In 2021, several Midwest states had a lack of rainfall and struggled with extremely dry conditions throughout much of the spring and summer. Forecasters say there could be similar weather this year, depending on the location.
Bridgette Readel is a territory manager for Corteva Agriscience in North Dakota, which faced severe drought for much of last year. She says it’s very important to stay safe in the field when conditions are so dry and to take steps to avoid field fires.
Readel says one of the most important things you and your customers can do to avoid field fires is to keep equipment clean.
“Keep equipment as free as possible from grease and oil — things that can be flammable on the equipment,” Readel says. “Also, remember to keep dry plant material off equipment whenever possible to prevent a spark from catching it. Additionally, equipment like tillage tools might cause a spark and ignite something.”
Readel says another good practice to remember is to keep vehicles out of areas like pastures and ditches that have tall, dry grass. She says a hot engine also can spark a fire.
Readel advises keeping a few important items with you while you work: a shovel to put out sparks, a fire extinguisher to put out small flames and a fully charged cellphone so you can call emergency services if needed.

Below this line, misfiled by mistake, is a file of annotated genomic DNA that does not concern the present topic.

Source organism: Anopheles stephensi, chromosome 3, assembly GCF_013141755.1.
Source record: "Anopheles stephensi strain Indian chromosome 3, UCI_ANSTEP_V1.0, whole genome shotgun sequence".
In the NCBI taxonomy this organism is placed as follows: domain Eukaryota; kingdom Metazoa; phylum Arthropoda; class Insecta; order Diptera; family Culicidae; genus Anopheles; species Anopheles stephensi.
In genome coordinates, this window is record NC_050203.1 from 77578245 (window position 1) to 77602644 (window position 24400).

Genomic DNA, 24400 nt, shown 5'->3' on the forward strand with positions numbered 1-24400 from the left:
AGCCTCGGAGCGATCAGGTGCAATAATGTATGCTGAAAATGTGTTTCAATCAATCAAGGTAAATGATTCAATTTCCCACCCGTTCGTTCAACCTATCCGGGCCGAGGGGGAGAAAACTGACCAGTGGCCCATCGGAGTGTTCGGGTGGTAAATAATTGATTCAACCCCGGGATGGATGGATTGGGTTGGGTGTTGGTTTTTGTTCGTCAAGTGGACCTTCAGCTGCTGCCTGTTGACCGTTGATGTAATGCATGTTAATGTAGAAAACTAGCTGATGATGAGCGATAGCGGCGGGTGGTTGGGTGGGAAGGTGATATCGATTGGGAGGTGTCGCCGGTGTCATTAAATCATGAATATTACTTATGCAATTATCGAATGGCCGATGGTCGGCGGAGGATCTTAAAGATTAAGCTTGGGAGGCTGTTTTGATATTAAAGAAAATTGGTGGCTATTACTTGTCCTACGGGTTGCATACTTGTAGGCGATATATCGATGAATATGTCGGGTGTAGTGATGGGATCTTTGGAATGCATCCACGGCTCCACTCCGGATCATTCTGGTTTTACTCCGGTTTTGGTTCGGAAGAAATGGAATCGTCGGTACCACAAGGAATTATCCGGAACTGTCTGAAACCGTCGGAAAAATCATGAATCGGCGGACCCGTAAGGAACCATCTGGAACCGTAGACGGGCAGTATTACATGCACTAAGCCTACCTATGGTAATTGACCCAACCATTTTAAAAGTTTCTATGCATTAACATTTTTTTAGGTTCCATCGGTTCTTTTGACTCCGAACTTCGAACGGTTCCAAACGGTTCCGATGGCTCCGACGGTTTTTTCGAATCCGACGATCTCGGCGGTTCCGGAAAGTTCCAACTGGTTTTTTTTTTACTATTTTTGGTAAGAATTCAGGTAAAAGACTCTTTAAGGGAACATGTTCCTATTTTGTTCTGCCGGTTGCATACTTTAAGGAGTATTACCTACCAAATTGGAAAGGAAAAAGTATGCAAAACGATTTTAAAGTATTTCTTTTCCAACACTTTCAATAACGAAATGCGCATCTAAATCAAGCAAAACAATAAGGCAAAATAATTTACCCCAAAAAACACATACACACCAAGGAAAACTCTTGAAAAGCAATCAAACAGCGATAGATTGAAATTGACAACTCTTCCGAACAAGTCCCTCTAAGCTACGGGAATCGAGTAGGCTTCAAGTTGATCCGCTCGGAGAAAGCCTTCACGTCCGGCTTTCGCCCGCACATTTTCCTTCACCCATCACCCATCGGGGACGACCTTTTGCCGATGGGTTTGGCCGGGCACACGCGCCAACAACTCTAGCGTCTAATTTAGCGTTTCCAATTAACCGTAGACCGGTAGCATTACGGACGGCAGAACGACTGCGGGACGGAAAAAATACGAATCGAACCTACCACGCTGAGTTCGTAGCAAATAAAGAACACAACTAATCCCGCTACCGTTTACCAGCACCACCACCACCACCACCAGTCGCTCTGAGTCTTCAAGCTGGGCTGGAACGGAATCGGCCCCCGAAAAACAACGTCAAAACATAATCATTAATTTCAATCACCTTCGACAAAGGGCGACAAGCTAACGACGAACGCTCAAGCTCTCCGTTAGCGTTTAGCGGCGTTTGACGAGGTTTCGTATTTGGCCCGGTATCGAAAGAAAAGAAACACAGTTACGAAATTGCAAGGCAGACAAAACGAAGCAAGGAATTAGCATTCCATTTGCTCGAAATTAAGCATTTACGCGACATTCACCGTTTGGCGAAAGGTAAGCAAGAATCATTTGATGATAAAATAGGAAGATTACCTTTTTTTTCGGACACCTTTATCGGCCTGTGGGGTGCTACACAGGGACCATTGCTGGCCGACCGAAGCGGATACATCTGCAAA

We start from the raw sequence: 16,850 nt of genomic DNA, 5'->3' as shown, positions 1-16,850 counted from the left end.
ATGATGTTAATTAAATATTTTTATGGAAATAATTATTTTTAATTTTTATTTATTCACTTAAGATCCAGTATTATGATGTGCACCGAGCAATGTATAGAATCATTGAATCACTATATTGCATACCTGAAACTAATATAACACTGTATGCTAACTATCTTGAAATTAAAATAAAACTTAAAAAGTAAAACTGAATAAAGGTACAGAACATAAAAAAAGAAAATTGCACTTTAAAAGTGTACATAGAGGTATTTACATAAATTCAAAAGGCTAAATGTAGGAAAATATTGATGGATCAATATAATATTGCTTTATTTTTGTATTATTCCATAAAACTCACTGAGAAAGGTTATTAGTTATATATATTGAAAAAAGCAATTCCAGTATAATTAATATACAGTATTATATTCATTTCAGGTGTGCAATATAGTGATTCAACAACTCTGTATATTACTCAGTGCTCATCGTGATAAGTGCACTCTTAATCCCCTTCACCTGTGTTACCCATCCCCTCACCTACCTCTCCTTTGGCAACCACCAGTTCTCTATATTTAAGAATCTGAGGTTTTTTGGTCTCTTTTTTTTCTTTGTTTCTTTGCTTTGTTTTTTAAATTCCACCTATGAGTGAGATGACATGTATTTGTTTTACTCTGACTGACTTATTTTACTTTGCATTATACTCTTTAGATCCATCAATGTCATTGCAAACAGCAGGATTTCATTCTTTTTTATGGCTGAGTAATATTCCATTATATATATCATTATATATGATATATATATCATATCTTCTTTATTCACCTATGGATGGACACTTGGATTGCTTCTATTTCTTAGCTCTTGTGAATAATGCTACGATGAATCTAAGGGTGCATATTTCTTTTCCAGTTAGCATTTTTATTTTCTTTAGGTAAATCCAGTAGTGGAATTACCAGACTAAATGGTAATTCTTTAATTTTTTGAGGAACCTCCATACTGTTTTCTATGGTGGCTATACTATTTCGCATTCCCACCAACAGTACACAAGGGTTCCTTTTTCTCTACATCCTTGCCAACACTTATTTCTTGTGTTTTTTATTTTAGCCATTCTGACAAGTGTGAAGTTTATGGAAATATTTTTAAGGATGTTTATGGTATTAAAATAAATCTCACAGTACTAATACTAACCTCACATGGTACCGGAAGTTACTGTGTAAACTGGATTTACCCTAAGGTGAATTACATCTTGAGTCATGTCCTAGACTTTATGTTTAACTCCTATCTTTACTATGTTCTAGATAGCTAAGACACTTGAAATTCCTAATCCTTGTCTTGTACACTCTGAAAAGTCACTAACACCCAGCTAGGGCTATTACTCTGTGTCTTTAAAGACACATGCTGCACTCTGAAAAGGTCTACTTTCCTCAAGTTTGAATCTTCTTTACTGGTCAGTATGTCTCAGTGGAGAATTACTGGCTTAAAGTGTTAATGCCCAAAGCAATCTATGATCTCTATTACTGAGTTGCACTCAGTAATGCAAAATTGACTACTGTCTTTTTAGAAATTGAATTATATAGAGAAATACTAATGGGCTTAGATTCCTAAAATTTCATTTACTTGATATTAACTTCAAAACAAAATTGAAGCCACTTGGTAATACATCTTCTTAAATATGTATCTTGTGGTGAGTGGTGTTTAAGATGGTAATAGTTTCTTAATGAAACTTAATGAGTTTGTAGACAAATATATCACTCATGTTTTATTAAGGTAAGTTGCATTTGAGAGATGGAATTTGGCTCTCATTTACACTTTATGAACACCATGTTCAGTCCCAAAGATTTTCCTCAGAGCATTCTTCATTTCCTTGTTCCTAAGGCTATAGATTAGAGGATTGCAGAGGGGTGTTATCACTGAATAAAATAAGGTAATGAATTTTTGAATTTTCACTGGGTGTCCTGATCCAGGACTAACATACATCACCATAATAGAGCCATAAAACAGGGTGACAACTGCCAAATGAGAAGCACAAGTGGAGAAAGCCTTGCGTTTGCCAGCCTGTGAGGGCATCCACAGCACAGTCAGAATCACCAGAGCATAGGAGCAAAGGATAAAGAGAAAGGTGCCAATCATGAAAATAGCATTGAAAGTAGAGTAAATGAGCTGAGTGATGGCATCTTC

As a retailer, you have an emergency plan in place. You know what to do if a fire breaks out. And, Readel says, this is a great time to review that plan with your employees and/or colleagues, especially if there are any new staff members. This way, you can make sure everyone knows what to do if something goes wrong.
Readel says this time of year also provides a good opportunity to talk with your farmers about their emergency plans. If necessary, you can help your customers plan how they will prevent fires on their operations and what they will do if a fire breaks out.
Finally, Readel says, one of the most important things you can do is stay focused in the field.
“As always, whenever you’re in the field, pay attention to what’s going on around you. If you see a small fire start, grab your fire extinguisher and make sure to put it out as quickly as you can. If things start to get bigger, grab your phone, call 911 and get help from your fire department,” Readel says. “Finally, if there is an area in the field that has already been burned out, go there to stay away from the flames; park equipment there. That area won’t burn twice, and you now have the opportunity to stay safe and out of the way.”
After you’ve watched the video above, be sure to visit Inputs & Insights on Corteva.us for expert advice as you prepare for a safe and successful spring 2022.
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